|photo by Pam Williams|
As I spun the tall rack holding packet after packet of flower seeds, I suddenly spotted the one I wanted—Four O’clocks. The picture on the front of the package showed blooms in a variety of pastel colors covering tall willowy stalks. I couldn’t wait to plant them.
I carefully weeded and sifted the rocks from the area where I wanted the flowers to grow. When the soil was prepared I dug a little trench and put in the seeds. I watered them faithfully, and after about two weeks the seeds germinated and tiny plants appeared. Around mid-summer colorful trumpet-shaped blooms popped open around 4:00, just like their name indicates, although for some reason, mine bloomed at 4:00 AM and closed up by 4:00 PM).
After a few weeks of blooms, I noticed small green pods holding plump, bomb-shaped black seeds eager to roll out of their little nests. I didn’t know that Four O’clocks yielded such an abundant harvest of seeds for planting next year. Every day I go out and gather them up. You can see how many I have collected so far. I sowed just a handful of seeds at the beginning of the season, but have reaped many times that over the past weeks.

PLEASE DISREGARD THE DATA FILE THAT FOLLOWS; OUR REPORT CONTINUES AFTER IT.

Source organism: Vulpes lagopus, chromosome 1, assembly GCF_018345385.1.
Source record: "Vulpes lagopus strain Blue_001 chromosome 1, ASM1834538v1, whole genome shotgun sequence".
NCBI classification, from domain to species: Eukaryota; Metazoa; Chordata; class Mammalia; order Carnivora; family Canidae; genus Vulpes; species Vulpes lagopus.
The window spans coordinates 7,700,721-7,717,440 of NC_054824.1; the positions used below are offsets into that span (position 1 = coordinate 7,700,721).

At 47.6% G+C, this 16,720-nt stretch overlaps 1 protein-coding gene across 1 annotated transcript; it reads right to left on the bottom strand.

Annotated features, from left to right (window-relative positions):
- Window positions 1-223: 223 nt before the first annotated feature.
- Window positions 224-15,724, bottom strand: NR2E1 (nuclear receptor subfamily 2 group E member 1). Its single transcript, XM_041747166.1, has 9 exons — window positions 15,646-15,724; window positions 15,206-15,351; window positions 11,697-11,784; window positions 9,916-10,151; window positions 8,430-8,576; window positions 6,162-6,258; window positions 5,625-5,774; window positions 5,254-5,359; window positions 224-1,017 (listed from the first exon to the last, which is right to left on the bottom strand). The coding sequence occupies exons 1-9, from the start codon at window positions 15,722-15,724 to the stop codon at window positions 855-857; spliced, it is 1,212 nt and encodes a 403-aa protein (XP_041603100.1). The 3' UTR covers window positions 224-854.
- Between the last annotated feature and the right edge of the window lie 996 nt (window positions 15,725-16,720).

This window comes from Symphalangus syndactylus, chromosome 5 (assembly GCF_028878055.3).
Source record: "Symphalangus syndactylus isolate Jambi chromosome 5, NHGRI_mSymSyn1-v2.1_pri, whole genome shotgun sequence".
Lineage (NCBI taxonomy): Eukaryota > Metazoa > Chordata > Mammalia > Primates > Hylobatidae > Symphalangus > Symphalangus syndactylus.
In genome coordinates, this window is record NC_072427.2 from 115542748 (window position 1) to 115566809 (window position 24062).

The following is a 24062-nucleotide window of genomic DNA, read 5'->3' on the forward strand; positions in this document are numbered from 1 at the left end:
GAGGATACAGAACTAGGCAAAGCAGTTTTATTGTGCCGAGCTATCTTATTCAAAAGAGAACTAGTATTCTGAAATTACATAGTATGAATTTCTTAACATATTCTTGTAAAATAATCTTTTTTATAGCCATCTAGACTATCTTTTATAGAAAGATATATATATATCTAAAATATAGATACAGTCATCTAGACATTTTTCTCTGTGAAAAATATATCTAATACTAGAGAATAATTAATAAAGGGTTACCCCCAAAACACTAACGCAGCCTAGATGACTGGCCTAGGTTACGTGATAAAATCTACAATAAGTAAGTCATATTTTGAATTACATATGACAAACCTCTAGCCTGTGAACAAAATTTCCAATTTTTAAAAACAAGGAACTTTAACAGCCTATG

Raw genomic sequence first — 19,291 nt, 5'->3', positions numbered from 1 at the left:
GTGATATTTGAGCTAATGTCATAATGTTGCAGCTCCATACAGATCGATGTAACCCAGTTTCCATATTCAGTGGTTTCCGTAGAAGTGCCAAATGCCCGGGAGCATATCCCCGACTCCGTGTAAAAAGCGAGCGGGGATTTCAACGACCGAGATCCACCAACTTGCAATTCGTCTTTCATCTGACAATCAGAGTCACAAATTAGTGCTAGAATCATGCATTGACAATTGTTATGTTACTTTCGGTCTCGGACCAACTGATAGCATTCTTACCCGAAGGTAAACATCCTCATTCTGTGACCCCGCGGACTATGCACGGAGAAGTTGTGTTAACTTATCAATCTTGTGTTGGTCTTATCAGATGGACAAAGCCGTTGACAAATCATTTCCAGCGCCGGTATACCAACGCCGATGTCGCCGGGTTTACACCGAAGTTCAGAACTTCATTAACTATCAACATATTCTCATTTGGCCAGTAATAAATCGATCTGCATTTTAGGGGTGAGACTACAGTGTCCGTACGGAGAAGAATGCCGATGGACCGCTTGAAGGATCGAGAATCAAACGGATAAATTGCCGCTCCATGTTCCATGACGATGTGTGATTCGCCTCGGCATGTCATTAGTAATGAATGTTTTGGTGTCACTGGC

Recently I was reading the parable Jesus told about the sower in Mark 4. Verse eight says, “Still other seed fell on good soil. It came up, grew and produced a crop, some multiplying thirty, some sixty, some a hundred times."
What constitutes “good soil”? What elements are necessary for plants to flower or bear fruit? According to gardeningknowhow.com, seeds need proper placement (meaning the light, nutrition, and drainage are optimum), pollination, pruning and patience. Naturally, I thought of the Four O’clock seeds. They definitely love the light and the soil content where they are planted. I have watered them thoroughly when rain was scarce. thinned out the plants when they first came up, kept their space weeded, and plucked off the spent blooms. I am so pleased with the return for my efforts—the profusion of beautiful flowers and the copious amount of seeds I am collecting.
As the story and my experience with the Four O’clocks intertwined in my thoughts, I began to see thecorrelation. My spiritual harvest is dependent on conditions that are very similar to those of my Four O’clocks. My spiritual growth requires the light and nutrition of God’s Word daily. Prayer will help me to examine my soul and weed out those influences that choke Jesus out and prune those habits and thought patterns that are inconsistent with His teachings. For my spiritual life to blossom and bloom, I must tend the garden of my soul in much the same way that I tend my flower garden. When I do, others will be attracted to Jesus, like the bees and butterflies and hummingbirds are attracted to my Four O’clocks. And the harvest will be more followers of Jesus!
Hmmm. I think my spiritual garden could use a little more attention. How about yours?
©2016 Pamela D. Williams